Presented by Medius, Inc. New Mexico Colonias Initiative & Trust Fund 2012
Definition of a Colonia • Unites State Department of Housing and Urban Development • “... a rural community located within 150 miles of the US-Mexican Border. They often lack the basic necessities most Americans take for granted – running water, electricity, and paved roads. These mostly unincorporated communities began to be developed in the 1950s and continue to exist for a variety of reasons, such as poor land use regulations. Without safe, sanitary and affordable housing, drinkable water, sewer and drainage systems, colonias struggle with issues often associated with Third World countries.”
Background of the Colonias Initiative (CI) • In New Mexico, there are 150 designated colonias. • The combined population in this area represents 24.97% of the entire state’s population with an average poverty rate higher than the state average of 18%. • These communities are eligible for reserved federal funding under the 1990 Cranston-Gonzalez National Affordable Housing Act.
Background of the Colonias Initiative (CI) • Began in 2005, as a financial collaboration among local, state, and federal governments, in cooperation with community partners. • To date, CI has leverages over $129 million to transform New Mexico's colonias into economically and socially viable communities.
Purpose of CI • The Initiative was a vital resource for Southern New Mexico colonias for improving rural economic development, safety, health, and quality of life for rural colonias and community residents. • The Trust Fund will provide a permanent fund for the transformation process for colonias communities in the 11 southermost counties of NM.
Elements of Focus for CI • Identified Critical Elements of a Strong Community • Long-term land use planning and zoning • Flood control and drainage • Property platting and rectifying encroachment issues • Water and wastewater infrastructure • Roads • Housing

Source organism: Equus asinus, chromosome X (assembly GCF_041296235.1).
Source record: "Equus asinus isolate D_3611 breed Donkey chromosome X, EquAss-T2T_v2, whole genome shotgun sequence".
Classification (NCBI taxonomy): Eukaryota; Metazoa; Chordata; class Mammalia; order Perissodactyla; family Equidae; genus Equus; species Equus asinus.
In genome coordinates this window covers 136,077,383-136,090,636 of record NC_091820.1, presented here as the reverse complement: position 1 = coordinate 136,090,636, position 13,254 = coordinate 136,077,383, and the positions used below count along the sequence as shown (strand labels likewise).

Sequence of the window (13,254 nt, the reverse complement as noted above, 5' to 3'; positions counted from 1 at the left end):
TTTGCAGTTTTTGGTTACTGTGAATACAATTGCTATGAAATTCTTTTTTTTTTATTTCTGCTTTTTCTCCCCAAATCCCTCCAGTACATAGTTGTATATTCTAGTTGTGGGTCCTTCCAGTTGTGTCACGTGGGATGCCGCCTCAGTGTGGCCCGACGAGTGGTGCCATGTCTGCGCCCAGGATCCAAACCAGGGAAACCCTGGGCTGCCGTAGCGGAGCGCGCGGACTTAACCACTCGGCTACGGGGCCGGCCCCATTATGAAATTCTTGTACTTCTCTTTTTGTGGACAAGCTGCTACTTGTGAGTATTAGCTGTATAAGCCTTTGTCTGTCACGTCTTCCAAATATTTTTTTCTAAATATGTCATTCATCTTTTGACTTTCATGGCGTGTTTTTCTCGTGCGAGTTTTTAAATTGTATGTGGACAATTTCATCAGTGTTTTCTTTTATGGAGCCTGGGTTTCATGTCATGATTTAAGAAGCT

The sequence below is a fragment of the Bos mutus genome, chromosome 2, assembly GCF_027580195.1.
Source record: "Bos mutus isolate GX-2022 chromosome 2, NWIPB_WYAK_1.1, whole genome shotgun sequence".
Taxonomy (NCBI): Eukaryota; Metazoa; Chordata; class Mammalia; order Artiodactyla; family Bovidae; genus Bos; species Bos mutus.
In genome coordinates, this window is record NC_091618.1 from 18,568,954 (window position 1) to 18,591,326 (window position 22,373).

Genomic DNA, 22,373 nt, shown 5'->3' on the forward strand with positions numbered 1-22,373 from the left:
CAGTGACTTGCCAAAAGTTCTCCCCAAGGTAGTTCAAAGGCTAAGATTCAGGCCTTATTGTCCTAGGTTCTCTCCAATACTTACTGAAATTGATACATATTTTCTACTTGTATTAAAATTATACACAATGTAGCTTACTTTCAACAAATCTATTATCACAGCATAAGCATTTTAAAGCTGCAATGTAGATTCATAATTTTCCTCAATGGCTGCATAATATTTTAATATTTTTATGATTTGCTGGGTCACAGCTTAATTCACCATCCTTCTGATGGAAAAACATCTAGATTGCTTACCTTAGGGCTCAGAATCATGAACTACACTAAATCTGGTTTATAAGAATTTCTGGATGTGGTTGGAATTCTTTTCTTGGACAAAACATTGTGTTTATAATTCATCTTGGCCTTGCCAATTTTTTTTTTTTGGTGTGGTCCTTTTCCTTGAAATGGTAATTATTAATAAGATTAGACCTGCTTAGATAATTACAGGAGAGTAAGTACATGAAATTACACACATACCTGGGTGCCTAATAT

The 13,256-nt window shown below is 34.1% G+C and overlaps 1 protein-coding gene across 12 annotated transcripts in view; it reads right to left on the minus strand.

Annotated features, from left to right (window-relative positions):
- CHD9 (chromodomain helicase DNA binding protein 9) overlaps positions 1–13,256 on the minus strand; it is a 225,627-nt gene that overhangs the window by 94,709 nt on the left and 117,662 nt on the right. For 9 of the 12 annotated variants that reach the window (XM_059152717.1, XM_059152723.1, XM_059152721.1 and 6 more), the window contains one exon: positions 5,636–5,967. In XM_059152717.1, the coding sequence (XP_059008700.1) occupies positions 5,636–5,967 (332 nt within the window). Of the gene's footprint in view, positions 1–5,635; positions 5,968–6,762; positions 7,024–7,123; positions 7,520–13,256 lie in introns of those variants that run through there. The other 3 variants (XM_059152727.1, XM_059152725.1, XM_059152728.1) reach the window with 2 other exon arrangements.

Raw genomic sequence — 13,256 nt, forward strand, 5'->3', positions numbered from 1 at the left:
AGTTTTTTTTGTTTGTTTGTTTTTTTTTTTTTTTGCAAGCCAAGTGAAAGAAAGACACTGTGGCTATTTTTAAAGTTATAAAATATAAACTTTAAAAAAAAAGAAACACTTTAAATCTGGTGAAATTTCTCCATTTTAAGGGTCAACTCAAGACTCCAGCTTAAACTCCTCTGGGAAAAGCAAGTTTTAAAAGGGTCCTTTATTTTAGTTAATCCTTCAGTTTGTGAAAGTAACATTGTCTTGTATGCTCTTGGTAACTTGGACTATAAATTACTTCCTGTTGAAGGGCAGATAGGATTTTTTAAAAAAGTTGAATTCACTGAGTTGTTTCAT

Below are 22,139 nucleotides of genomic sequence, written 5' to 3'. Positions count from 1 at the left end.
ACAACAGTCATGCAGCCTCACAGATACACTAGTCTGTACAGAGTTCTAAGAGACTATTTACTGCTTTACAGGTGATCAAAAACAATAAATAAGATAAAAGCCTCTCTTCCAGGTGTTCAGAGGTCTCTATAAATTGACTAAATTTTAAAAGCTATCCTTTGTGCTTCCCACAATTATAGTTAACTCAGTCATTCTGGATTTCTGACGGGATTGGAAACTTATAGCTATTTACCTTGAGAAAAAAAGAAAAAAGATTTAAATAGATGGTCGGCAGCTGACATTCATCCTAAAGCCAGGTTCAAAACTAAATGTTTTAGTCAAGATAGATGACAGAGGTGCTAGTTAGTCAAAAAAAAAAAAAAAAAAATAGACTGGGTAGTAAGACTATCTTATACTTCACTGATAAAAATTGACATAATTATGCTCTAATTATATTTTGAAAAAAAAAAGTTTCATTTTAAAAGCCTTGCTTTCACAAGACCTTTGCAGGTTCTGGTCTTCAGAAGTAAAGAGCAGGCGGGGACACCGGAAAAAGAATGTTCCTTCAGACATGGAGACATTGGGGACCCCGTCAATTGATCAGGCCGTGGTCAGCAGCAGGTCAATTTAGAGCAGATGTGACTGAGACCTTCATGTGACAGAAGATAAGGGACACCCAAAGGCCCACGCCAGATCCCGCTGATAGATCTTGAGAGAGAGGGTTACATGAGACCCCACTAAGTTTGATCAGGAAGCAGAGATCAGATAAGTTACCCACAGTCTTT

SB 279—The Creation of the Colonias Trust Fund • A permanent source of funding program and to establish a fair and equitable mechanism through which colonias designated communities will have access to state funds. • The Trust Fund will be administered by NMFA commencing in 2012. The Fund’s elements:
Colonias Trust Fund • Allocates Severance Tax bonding capacity authorizing 5% of the Senior Severance Tax Bonds to fund the Trust (Approx. $10 million in 2012); • A funding structure that will provide funding availability to disadvantaged communities in the 11 Southernmost NM Counties; • Establish a revolving fund mechanism through a loan component which will allow the Trust to fund itself. • In addition to helping bridge the funding gap, the Trust Fund will also provide a matching fund opportunity and a source of state leverage funding source to continue to attract federal funds to colonias designated areas.
Colonias Trust Fund Board • The board of a 12 member board is made up of two groups, the voting board includes 7 members: NMFA chief executive officert or designee, DFA Secretary or designee, NMED Secretary or designee, 2 members each from House & Senate representing both parties and representing colonias communities. The second group is composed by 6 non-voting advisory members representing—3 Council of Governments Directors representing the 11 Southern Counties where colonias exist, one member from MFA and one member from the NM Association of Counties.
Critical Elements of Success • The selection criterion for Colonias Initiative grants is based on the following: • Fund/Source Leverage • Technical Readiness • Long Term Economic Impact • Population Impact • Long Term Regional Infrastructure Impact • Project Urgency • Success of previous Colonias Initiative monies received.
Scoring Elements • Scoring Scale • In general, all criteria will be graded using the same measure 5: Significantly exceeds criterion identified (high score) 4: Exceeds criterion identified 3: Meets basic criterion identified 2: Falls below meeting criterion identified 1: Does not meet criterion identified (low score)